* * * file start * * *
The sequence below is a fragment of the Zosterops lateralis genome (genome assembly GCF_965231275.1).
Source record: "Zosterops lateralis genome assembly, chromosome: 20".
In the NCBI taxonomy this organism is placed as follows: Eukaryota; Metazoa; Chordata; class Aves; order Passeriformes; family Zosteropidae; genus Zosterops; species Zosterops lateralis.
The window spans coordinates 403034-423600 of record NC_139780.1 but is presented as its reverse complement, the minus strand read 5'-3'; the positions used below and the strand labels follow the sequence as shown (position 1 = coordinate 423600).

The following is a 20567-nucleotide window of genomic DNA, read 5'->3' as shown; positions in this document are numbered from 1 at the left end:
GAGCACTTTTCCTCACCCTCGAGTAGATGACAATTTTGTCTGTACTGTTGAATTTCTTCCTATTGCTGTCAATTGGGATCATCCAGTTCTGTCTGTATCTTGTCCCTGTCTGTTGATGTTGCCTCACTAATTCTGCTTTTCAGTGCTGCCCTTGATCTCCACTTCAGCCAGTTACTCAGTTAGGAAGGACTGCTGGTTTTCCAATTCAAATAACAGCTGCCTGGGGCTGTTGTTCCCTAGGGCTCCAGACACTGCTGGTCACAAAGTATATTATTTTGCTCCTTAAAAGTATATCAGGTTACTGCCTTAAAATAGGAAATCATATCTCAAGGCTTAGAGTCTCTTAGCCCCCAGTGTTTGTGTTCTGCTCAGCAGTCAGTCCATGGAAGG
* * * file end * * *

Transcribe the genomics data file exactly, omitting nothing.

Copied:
The sequence below is a fragment of the Zosterops lateralis genome (genome assembly GCF_965231275.1).
Source record: "Zosterops lateralis genome assembly, chromosome: 20".
In the NCBI taxonomy this organism is placed as follows: Eukaryota; Metazoa; Chordata; class Aves; order Passeriformes; family Zosteropidae; genus Zosterops; species Zosterops lateralis.
The window spans coordinates 403034-423600 of record NC_139780.1 but is presented as its reverse complement, the minus strand read 5'-3'; the positions used below and the strand labels follow the sequence as shown (position 1 = coordinate 423600).

The following is a 20567-nucleotide window of genomic DNA, read 5'->3' as shown; positions in this document are numbered from 1 at the left end:
GAGCACTTTTCCTCACCCTCGAGTAGATGACAATTTTGTCTGTACTGTTGAATTTCTTCCTATTGCTGTCAATTGGGATCATCCAGTTCTGTCTGTATCTTGTCCCTGTCTGTTGATGTTGCCTCACTAATTCTGCTTTTCAGTGCTGCCCTTGATCTCCACTTCAGCCAGTTACTCAGTTAGGAAGGACTGCTGGTTTTCCAATTCAAATAACAGCTGCCTGGGGCTGTTGTTCCCTAGGGCTCCAGACACTGCTGGTCACAAAGTATATTATTTTGCTCCTTAAAAGTATATCAGGTTACTGCCTTAAAATAGGAAATCATATCTCAAGGCTTAGAGTCTCTTAGCCCCCAGTGTTTGTGTTCTGCTCAGCAGTCAGTCCATGGAAGG